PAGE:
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Leah Louis-Prescott's picture
Associate Rocky Mountain Institute

Supporting city and state efforts to eliminate fossil fuel use in buildings with Rocky Mountain Institute. Fellowship Coordinator for the Clean Energy Leadership Institute (CELI). Alumna of...

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  • Sep 15, 2020
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One of the key takeaways from the E3 report is that aggressive building electrification is considered a “least-regret” strategy to get to carbon neutrality by 2045, meaning it’s required for the state to reach its carbon goals in a cost-effective manner. In all three paths to carbon neutrality that E3 evaluated, the retail natural gas distribution system will need to undergo “a significant reduction in use,” and one of the scenarios recommends the complete decommissioning of the system by 2045.

As climate change-fueled disasters worsen, California cannot afford to wait. Slow action may be as detrimental as inaction when human lives are on the line.

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Matt Chester's picture
Matt Chester on Sep 15, 2020

As climate change-fueled disasters worsen, California cannot afford to wait. Slow action may be as detrimental as inaction when human lives are on the line.

This is interesting to put it this way. When getting people to try to understand the importance of climate actions like building electrification, do you think pointing to the wildfires and other climate-tied impacts is more effective than perhaps economic arguments? I would hope seeing the devastation would instill a sense of 'doing the right thing now,' but in the end I still think humans are wired more for the immediate rewards (economic) rather than the one that unfortunately would take longer (decarbonize your building, see climate impacts dampened, and long term reduction in these devastating results) 

Seb Kennedy's picture
Seb Kennedy on Sep 15, 2020

That's the heart of the problem, Matt. Long-term thinking is not in our DNA. And when climate chaos becomes an immediate question of survival, it will be too late to do anything about it. For those that have perished or lost their homes and livelihoods in widlfires, flooding or hurricanes, it already is. And there is only worse to come.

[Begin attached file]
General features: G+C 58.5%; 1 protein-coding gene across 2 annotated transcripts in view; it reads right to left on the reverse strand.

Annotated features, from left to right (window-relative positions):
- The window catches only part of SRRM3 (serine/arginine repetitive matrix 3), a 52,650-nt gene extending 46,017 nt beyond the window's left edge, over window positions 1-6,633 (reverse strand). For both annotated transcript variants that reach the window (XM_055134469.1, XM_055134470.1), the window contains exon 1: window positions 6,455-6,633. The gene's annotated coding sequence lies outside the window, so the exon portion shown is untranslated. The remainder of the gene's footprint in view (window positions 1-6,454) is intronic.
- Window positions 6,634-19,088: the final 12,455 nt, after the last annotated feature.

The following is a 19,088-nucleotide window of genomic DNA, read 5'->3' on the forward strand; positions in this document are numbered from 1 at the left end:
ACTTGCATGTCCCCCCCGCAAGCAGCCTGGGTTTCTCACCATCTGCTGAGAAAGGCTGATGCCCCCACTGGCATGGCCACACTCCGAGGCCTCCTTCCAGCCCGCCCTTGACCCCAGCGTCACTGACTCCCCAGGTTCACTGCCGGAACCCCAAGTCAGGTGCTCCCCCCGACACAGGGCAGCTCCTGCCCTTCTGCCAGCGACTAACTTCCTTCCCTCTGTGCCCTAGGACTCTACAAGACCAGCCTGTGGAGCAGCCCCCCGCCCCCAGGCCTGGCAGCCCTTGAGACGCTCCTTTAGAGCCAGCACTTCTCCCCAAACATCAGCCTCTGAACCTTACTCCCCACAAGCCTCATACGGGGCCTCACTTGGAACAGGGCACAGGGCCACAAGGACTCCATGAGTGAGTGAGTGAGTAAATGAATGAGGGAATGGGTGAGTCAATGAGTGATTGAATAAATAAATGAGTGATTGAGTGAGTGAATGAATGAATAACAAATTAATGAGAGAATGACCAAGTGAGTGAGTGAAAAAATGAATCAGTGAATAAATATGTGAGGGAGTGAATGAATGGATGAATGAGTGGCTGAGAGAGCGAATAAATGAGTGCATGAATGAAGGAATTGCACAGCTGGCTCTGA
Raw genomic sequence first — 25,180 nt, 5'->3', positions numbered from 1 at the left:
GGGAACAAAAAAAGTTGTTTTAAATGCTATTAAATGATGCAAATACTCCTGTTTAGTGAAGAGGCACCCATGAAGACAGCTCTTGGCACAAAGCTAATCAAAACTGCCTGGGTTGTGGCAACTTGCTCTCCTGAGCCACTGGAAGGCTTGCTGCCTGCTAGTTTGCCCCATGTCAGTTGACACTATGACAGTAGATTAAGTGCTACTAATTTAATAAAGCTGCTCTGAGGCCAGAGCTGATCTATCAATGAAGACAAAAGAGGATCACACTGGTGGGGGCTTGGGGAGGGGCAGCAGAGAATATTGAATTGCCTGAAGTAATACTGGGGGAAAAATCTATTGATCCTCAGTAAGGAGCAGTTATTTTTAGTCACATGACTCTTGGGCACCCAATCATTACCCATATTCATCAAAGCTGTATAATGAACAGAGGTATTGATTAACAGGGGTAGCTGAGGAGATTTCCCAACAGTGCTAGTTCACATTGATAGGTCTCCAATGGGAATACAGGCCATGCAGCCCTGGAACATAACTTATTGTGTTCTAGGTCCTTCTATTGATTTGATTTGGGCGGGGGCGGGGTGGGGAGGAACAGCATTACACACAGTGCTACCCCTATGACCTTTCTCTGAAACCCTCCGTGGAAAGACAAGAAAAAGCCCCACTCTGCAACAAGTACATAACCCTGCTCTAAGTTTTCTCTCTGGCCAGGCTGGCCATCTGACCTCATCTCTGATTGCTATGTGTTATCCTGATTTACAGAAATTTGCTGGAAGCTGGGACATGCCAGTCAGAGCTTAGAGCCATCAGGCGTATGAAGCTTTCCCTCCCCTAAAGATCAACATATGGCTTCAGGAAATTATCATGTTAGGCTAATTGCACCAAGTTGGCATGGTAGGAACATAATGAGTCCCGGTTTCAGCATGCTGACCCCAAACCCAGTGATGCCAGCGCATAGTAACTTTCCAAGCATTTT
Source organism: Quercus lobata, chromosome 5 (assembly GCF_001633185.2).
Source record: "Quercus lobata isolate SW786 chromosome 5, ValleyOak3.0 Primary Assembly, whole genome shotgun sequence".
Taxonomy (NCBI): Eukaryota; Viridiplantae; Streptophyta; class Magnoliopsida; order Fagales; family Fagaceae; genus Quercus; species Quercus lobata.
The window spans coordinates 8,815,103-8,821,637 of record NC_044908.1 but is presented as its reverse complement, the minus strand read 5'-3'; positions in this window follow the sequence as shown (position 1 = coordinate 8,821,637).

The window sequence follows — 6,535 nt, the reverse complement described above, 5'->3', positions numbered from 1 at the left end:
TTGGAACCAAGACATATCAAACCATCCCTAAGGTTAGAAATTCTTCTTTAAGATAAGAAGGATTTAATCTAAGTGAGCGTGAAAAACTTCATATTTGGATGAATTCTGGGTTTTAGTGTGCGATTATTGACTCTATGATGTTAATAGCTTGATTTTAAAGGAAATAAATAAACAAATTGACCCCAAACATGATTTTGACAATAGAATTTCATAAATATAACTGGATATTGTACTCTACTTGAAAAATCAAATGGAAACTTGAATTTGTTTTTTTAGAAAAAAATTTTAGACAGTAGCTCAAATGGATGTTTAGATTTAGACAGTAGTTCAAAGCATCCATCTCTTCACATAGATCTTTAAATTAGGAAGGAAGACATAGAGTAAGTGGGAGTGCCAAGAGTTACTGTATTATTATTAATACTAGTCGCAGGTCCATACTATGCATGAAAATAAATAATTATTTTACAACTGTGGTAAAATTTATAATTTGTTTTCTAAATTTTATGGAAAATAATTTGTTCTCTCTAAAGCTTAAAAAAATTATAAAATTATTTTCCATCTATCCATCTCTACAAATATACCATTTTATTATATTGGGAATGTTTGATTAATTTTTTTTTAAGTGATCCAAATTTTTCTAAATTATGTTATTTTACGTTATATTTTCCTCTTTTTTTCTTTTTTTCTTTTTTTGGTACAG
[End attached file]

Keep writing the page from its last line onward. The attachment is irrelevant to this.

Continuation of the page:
Bob Meinetz's picture
Bob Meinetz on Sep 15, 2020

From E3's report:

"Furthermore, California has prohibited the development of new nuclear facilities absent the existence of a federal nuclear waste repository. Thus, advanced nuclear technologies, while potentially promising as a zero-carbon resource, are not assumed in this study."

"Potentially promising"? Nuclear is arguably the most practical, cost-effective solution. So if California's 50-year-old prohibition on new nuclear is the only thing standing in the way, why E3 doesn't consider policy changes - specificially removing the prohibition on new nuclear facilities - is mystifying.

Possibly no one at E3 had read Powering California with Nuclear Energy, a 2011 report from the California Council of Science and Technology (CCST), which concluded

"There are no technical barriers to large-scale deployment of nuclear power in California. There are, however, legislative barriers and public acceptance barriers that have to be overcome to implement a scenario that includes a large number of new nuclear reactors.
• Estimates of electricity costs from new plants range from 6 to 8¢ per kilowatt hour (KW-hr) up to 18¢ per KW-hr with most estimates at the lower end of the range. Our conclusion is that 6 to 8¢ per KW-hr is the best estimate today.
• By 2020 California will have to repeal its limitation on new nuclear starts which is now based on the licensing of a permanent repository.
• By 2020 California’s regulations that now mandate that the large amounts of emission free energy required in the future can only come from wind, solar, geothermal and small hydroelectric systems should be changed to allow all low or zero emission sources to contribute."

CCST assumed that by 2020 prevailing public opinion would be based in fact. They assumed that by 2020, Californians would understand the existential threat posed by climate change and demand real, proven solutions - not speculative, intermittent "green" ones.

Who would have known that for Californians, it might take burning down half the state and rolling blackouts to get the point across?

Joe Deely's picture
Joe Deely on Sep 15, 2020

As climate change-fueled disasters worsen, California cannot afford to wait. Slow action may be as detrimental as inaction when human lives are on the line.

It sounds like authors are saying that if California electrifies its building then climate change-fueled disaster in California will go away. Really??

Bob Meinetz's picture
Bob Meinetz on Sep 16, 2020

No kidding. Maybe the author is referring to human lives a few millennia from now?

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